Let’s suppose we give general relativity the last ontology I mentioned—the one according to which there is just spacetime, with geometric and non-geometric properties. (Nothing will turn on this choice.) Then the possibility we are asked to consider is this one: in some future region of spacetime (the ‘hole’), the geometric and non-geometric properties of points of spacetime in that region are ‘pushed around’ smoothly (so that nearby points stay nearby11 ), leaving things qualitatively as they actually are. Of course, putting it this way is slightly misleading, because we are ‘pushing around’ geometrical properties. Since the geometry of spacetime is changing, there is no sense in which the points of spacetime are ‘staying put’ while the properties are ‘moving.’ We could just as truly characterize the possibility this way: in some future region of spacetime, the geometric and non-geometric properties are left where they are, but the points of spacetime are ‘pushed around’ underneath them in a suitably smooth manner. And indeed this characterization is The ensures that the function we’re using to move the points around is continuous, though actually the function must meet stricter requirements: it must be a diﬀeomorphism.

somewhat more accurate. For consider two points inside the hole, p and q, such that q ‘gets pushed to where p used to be.’ Now take any point r outside of the hole.

r is actually some distance d from p.12 In the possibility we’re contemplating, the distance from r to p is (probably) not d; instead the distance from r to q is d. Similar facts hold for other points. So in this non-actual possibility q is playing the ‘geometric role’ that p actually plays. (Here is a picture of what is happening: Imagine God looking down on the spacetime manifold with the properties distributed across it as one might look down at the island of Manhattan; imagine Him ‘lifting up’ these properties as one might lift up the buildings of Manhattan; imagine Him then focusing on some future region of spacetime underneath the properties, and pushing around the spacetime points in that region as one might then push around the dirt underneath some region of the upper west side (say, the region under Columbia University); imagine him ﬁnally putting the properties back down, ‘just the way they were.’ After God’s activity, things are just as they were before, qualitatively speaking.)13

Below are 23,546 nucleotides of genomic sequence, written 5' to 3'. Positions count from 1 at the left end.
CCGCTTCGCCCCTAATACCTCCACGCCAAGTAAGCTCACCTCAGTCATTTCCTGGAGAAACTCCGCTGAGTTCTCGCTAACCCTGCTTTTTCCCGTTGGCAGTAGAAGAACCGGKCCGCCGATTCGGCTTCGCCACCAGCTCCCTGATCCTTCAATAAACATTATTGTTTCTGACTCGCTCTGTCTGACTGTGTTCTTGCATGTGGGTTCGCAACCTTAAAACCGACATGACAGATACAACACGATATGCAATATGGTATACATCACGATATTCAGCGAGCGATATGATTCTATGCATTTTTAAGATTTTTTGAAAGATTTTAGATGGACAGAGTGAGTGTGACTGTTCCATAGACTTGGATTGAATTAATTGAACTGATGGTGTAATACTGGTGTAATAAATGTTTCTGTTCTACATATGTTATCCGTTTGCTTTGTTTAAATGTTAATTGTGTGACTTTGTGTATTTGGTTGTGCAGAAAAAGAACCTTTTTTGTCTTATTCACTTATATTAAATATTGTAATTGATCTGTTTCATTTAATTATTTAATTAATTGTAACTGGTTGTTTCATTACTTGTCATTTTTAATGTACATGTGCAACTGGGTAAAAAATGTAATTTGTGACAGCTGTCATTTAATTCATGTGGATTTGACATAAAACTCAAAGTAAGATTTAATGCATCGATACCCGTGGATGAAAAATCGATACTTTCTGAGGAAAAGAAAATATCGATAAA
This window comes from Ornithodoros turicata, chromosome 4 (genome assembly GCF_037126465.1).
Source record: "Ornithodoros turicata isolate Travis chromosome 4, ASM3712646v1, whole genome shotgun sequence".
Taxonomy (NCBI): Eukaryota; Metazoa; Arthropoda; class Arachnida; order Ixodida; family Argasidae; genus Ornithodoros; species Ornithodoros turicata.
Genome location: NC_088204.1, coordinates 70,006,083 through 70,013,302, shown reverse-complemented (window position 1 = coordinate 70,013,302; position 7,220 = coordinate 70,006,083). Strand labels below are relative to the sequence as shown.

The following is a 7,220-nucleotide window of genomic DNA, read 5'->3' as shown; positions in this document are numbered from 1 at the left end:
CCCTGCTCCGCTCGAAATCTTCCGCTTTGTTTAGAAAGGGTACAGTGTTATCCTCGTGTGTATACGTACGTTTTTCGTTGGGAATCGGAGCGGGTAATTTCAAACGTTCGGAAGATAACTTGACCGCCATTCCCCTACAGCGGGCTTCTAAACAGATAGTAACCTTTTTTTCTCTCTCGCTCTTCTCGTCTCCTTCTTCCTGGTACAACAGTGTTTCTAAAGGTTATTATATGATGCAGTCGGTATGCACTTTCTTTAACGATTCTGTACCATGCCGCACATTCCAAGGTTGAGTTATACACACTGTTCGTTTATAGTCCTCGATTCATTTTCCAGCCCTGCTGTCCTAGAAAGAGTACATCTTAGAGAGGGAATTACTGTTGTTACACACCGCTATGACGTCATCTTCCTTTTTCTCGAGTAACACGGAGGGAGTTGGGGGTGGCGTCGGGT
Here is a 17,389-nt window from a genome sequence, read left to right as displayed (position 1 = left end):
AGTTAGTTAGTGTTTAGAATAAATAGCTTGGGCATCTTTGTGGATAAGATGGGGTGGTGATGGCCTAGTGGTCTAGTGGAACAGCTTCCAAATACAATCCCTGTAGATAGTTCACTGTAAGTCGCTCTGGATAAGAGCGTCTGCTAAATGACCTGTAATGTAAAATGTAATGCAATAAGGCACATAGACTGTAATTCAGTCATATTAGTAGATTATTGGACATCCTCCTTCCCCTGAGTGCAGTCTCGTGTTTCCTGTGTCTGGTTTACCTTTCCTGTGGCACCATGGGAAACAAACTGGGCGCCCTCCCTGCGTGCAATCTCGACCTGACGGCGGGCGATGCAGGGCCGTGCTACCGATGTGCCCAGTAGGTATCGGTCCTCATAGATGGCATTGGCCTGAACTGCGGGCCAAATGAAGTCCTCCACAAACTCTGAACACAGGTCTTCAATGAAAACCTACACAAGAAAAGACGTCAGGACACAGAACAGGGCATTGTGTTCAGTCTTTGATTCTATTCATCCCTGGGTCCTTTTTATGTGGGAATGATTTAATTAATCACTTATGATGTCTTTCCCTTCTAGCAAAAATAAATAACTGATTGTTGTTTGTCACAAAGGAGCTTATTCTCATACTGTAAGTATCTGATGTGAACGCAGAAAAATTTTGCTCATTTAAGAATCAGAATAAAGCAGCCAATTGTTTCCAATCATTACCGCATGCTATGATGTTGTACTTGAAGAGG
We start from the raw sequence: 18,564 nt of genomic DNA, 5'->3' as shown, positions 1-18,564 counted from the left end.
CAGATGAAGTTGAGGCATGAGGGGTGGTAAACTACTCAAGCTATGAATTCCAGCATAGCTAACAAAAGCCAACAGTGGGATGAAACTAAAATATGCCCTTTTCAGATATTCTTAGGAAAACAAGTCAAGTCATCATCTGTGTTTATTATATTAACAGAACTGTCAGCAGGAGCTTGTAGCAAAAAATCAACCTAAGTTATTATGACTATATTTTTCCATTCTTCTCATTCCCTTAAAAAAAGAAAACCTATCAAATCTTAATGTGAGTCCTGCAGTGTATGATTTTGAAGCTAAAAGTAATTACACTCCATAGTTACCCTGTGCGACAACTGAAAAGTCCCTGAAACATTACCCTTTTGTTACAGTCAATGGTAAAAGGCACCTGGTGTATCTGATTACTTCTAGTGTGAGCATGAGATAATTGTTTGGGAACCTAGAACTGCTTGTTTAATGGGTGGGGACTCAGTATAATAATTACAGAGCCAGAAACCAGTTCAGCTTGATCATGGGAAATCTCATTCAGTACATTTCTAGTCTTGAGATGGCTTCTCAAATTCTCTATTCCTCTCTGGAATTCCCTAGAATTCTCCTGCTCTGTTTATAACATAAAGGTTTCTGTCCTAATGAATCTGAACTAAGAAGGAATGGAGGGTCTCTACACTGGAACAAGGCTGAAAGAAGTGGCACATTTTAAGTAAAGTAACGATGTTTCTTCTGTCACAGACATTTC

**2.3 Confusions About The First Premise**

What reason is there to believe that the ﬁrst premise is true? In section 2.1 above I discussed a bad argument for the ﬁrst premise of the Leibniz shift argument. An analogous bad argument often appears in discussions of the hole argument. As I’m speaking loosely here. Take r to be a point such that there is a unique (either timelike or spacelike) geodesic connecting r and p, and let d be the ‘length’ of that geodesic.

These possibilities are somewhat complicated, because continuum-many points are being ‘moved around.’ Are there simpler possibilities that work just as well? Why not take just two spacetimes points in the (absolute) future and have them ‘switch roles?’ That is, why not just take two spacetime points in the future and have them exchange all of their geometric and non-geometric properties (including relational properties like the property of being ten meters from point q)?

This possibility is certainly easier to imagine: we simply imagine God focusing his attention on two spacetime points in the future, reaching down and removing them from the spacetime manifold, and then placing each in the hole left by the other.

Melia (Melia 1999, section 2.1) argues that these simpler possibilities do work just as well.

before, this argument appeals to facts about the models (in this case, models of general relativity) together with contentious principles for interpreting them. A model of general relativity is a four-dimensional manifold together with vector and tensor ﬁelds deﬁned on it. It is a fact about the theory that if M is a manifold in some model then there is another model that also contains M but in which the vector and tensor ﬁelds have been pushed around, so that they make the same pattern on M but the points in M play diﬀerent roles. (The mathematical device that does the pushing around is a function from the manifold to itself called a ‘diﬀeomorphism’ and the two models are said to be ‘related by a diﬀeomorphism.’) We are asked to accept the ﬁrst premise because the theory contains diﬀeomorphically related models.